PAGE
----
Monday, December 1, 2014

Learning to Network

TODAY IN ROTARY Richard Isom,  graphic designer and owner of Vive Studio, shared his expertise and enthusiasm for the topic of networking which is defined as “the process of developing and activating your relationships to increase your business, enhance your knowledge, expand your sphere of influence or serve the community” by Dr. Ivan Misner.  In Rotary, networking was one of the main reasons for bringing a handful of members together each week.  Meeting at each other’s businesses was the idea of RI founder Paul Harris, who was new in 1905 Chicago, and wanted to build a network of business people he could do business with because he knew he could trust them. 

Richard noted, “we choose to do business with those we know to be honest, trustworthy, pay their bills and are likable.”

Some tips on being likable and developing business connections:

1.              Don’t pitch someone you just met.  
2.              Ask questions to get to know them.
3.              Ask about their needs.
4.              Get to know who a good client might be for them.
5.              Educate your connections – don’t try to sell them.
6.              Share your lowest common denominators.
7.              Share brief interesting stories.
8.              Remember: the goal is to develop a relationship.
9.              It doesn’t matter if they need what you’re selling.
10.          When you get a referral, remember to say “thank you,” follow thru and report back.

Richard concluded by encouraging club members to take time to meet 1-2-1 with other club members outside of club meetings to better get to know each other; be a connector by looking for opportunities to give referrals; and to get involved in club projects and leadership. He noted that these are opportunities to stand out and become trusted and better known by fellow club members.

Monday, November 24, 2014

RI Poised for Membership Growth

“Take the Family of Rotary and Make it Real,” said Gary C. K. Huang, President of Rotary International at a recent Rotary Multi-Zone Institute at Denver, Colorado, according to today's speaker PDG James O. Coleman.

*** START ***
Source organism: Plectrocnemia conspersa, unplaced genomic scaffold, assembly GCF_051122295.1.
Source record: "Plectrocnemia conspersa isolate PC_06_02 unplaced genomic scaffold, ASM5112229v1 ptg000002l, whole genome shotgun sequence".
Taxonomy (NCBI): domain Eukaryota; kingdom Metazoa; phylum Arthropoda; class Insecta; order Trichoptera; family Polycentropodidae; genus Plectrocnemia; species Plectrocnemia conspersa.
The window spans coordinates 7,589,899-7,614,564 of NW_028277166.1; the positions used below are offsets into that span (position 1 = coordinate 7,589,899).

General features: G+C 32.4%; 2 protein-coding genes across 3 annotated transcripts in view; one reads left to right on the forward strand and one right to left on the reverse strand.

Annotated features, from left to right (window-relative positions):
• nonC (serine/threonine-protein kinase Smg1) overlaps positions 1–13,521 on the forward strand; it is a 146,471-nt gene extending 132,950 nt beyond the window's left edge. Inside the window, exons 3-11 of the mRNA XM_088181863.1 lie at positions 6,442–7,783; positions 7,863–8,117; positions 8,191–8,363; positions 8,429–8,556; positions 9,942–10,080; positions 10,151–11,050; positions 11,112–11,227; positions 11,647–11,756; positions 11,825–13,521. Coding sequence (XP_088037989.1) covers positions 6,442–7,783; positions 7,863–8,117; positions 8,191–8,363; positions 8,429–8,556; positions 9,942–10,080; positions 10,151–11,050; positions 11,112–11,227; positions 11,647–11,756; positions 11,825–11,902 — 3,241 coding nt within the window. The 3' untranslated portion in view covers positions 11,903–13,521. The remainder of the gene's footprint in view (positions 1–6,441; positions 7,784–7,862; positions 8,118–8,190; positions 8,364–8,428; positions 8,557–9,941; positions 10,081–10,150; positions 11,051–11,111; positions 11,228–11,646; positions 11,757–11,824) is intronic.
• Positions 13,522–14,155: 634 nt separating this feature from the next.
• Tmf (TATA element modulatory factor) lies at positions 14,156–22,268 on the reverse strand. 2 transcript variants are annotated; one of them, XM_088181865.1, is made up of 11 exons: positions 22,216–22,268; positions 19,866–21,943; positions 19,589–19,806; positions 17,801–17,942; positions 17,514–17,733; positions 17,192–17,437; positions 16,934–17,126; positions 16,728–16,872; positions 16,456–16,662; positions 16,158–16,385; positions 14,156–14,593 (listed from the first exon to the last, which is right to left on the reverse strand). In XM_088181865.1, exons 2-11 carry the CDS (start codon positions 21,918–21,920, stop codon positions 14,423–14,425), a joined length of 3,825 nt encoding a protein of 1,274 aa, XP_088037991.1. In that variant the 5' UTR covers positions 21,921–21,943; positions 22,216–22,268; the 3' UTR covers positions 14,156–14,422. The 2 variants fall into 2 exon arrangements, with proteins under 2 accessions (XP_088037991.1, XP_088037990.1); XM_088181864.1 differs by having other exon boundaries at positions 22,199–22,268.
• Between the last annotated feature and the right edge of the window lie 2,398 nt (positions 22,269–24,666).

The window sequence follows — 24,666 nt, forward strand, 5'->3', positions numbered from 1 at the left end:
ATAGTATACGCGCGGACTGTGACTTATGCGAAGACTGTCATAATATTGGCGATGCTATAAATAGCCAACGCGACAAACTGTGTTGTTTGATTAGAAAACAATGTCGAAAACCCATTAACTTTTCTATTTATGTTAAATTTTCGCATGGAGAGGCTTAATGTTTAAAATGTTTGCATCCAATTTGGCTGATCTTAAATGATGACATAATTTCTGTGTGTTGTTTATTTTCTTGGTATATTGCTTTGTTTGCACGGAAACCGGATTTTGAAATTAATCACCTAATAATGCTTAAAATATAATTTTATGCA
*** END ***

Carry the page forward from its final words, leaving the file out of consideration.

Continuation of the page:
Coleman quoted John Hewko, RI's General Secretary, headquartered in Evanston, Illinois, as saying “We have a very serious problem in North America where we have about 30 percent of Rotary membership, but if the present membership decline trend continues, we will be down to 15 percent.” The Institute focused heavily on membership and how Rotary International must change how it conducts the business of recruiting and retaining members.  Hewko said, “We need to grow and we need to change.”

The organization founded in 1905 at Chicago, Illinois, is known for its efforts of humanitarian service throughout the world applying its motto of “Service Above Self” among its 1.2 million members in over 34,000 Districts (geographic regions).  Its flagship project which has been underway since the mid 1980’s is the Eradication of Polio from the earth. To date, only three countries in the world (Nigeria, Pakistan and Afghanistan) are not certified “polio free” primarily due to civil unrest and political resistance.

Many other varied projects are funded by Rotary contributions, including hunger, water, health, sanitation, hygiene, nutrition, wheel chairs, and eye sight, to name a few.  Besides some of its local community projects like trail markers, benches, dictionaries to all third graders in the Washington County elementary schools, funds to the Sterling Scholar Program, the annual Four-way Test Essay Contest among area sixth graders, and cooperative activities with various agencies, the St. George Rotary Club also has an international project to provide and install cooking stoves for Mayan villages in the mountains of Guatemala. Other local clubs of Rotary International do similar projects.